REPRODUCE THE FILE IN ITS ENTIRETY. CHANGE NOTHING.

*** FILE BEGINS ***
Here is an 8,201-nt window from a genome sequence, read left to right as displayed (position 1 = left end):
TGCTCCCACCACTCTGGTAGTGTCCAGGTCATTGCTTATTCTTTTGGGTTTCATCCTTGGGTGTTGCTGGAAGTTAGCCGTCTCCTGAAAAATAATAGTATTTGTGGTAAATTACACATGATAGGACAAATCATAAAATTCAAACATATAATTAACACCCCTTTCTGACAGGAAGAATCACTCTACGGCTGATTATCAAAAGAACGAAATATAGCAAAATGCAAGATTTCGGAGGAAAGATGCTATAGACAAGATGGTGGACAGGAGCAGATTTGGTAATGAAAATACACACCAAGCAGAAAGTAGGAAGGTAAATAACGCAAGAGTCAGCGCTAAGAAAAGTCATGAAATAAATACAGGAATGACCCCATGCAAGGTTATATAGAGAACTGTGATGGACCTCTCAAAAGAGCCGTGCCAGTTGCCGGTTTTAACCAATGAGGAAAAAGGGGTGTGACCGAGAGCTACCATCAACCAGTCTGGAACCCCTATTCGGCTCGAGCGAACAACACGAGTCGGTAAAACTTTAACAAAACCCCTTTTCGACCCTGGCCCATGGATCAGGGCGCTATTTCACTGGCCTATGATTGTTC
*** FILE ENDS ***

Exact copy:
Here is an 8,201-nt window from a genome sequence, read left to right as displayed (position 1 = left end):
TGCTCCCACCACTCTGGTAGTGTCCAGGTCATTGCTTATTCTTTTGGGTTTCATCCTTGGGTGTTGCTGGAAGTTAGCCGTCTCCTGAAAAATAATAGTATTTGTGGTAAATTACACATGATAGGACAAATCATAAAATTCAAACATATAATTAACACCCCTTTCTGACAGGAAGAATCACTCTACGGCTGATTATCAAAAGAACGAAATATAGCAAAATGCAAGATTTCGGAGGAAAGATGCTATAGACAAGATGGTGGACAGGAGCAGATTTGGTAATGAAAATACACACCAAGCAGAAAGTAGGAAGGTAAATAACGCAAGAGTCAGCGCTAAGAAAAGTCATGAAATAAATACAGGAATGACCCCATGCAAGGTTATATAGAGAACTGTGATGGACCTCTCAAAAGAGCCGTGCCAGTTGCCGGTTTTAACCAATGAGGAAAAAGGGGTGTGACCGAGAGCTACCATCAACCAGTCTGGAACCCCTATTCGGCTCGAGCGAACAACACGAGTCGGTAAAACTTTAACAAAACCCCTTTTCGACCCTGGCCCATGGATCAGGGCGCTATTTCACTGGCCTATGATTGTTC